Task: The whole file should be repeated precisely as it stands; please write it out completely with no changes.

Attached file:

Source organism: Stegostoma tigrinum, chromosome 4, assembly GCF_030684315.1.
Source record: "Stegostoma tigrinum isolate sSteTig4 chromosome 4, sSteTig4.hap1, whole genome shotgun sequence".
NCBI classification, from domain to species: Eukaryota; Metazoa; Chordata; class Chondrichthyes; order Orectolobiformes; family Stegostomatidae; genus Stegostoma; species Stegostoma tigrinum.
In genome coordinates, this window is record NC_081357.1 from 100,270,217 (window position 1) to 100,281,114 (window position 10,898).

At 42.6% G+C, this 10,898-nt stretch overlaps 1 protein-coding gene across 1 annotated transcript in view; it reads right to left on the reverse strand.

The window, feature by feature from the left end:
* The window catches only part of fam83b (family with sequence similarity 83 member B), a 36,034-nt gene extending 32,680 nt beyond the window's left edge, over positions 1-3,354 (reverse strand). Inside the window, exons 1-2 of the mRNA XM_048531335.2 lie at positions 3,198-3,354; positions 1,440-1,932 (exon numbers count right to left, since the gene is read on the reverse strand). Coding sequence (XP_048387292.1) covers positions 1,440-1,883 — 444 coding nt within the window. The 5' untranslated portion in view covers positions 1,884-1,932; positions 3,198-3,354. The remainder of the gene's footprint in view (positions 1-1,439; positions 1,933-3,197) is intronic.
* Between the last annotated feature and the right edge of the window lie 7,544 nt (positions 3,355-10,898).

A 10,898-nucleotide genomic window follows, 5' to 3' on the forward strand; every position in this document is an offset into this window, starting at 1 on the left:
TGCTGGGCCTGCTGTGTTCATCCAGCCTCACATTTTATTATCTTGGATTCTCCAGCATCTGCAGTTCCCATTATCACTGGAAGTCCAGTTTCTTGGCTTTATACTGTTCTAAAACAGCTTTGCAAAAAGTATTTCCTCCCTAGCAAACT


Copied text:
Source organism: Stegostoma tigrinum, chromosome 4, assembly GCF_030684315.1.
Source record: "Stegostoma tigrinum isolate sSteTig4 chromosome 4, sSteTig4.hap1, whole genome shotgun sequence".
NCBI classification, from domain to species: Eukaryota; Metazoa; Chordata; class Chondrichthyes; order Orectolobiformes; family Stegostomatidae; genus Stegostoma; species Stegostoma tigrinum.
In genome coordinates, this window is record NC_081357.1 from 100,270,217 (window position 1) to 100,281,114 (window position 10,898).

At 42.6% G+C, this 10,898-nt stretch overlaps 1 protein-coding gene across 1 annotated transcript in view; it reads right to left on the reverse strand.

The window, feature by feature from the left end:
* The window catches only part of fam83b (family with sequence similarity 83 member B), a 36,034-nt gene extending 32,680 nt beyond the window's left edge, over positions 1-3,354 (reverse strand). Inside the window, exons 1-2 of the mRNA XM_048531335.2 lie at positions 3,198-3,354; positions 1,440-1,932 (exon numbers count right to left, since the gene is read on the reverse strand). Coding sequence (XP_048387292.1) covers positions 1,440-1,883 — 444 coding nt within the window. The 5' untranslated portion in view covers positions 1,884-1,932; positions 3,198-3,354. The remainder of the gene's footprint in view (positions 1-1,439; positions 1,933-3,197) is intronic.
* Between the last annotated feature and the right edge of the window lie 7,544 nt (positions 3,355-10,898).

A 10,898-nucleotide genomic window follows, 5' to 3' on the forward strand; every position in this document is an offset into this window, starting at 1 on the left:
TGCTGGGCCTGCTGTGTTCATCCAGCCTCACATTTTATTATCTTGGATTCTCCAGCATCTGCAGTTCCCATTATCACTGGAAGTCCAGTTTCTTGGCTTTATACTGTTCTAAAACAGCTTTGCAAAAAGTATTTCCTCCCTAGCAAACT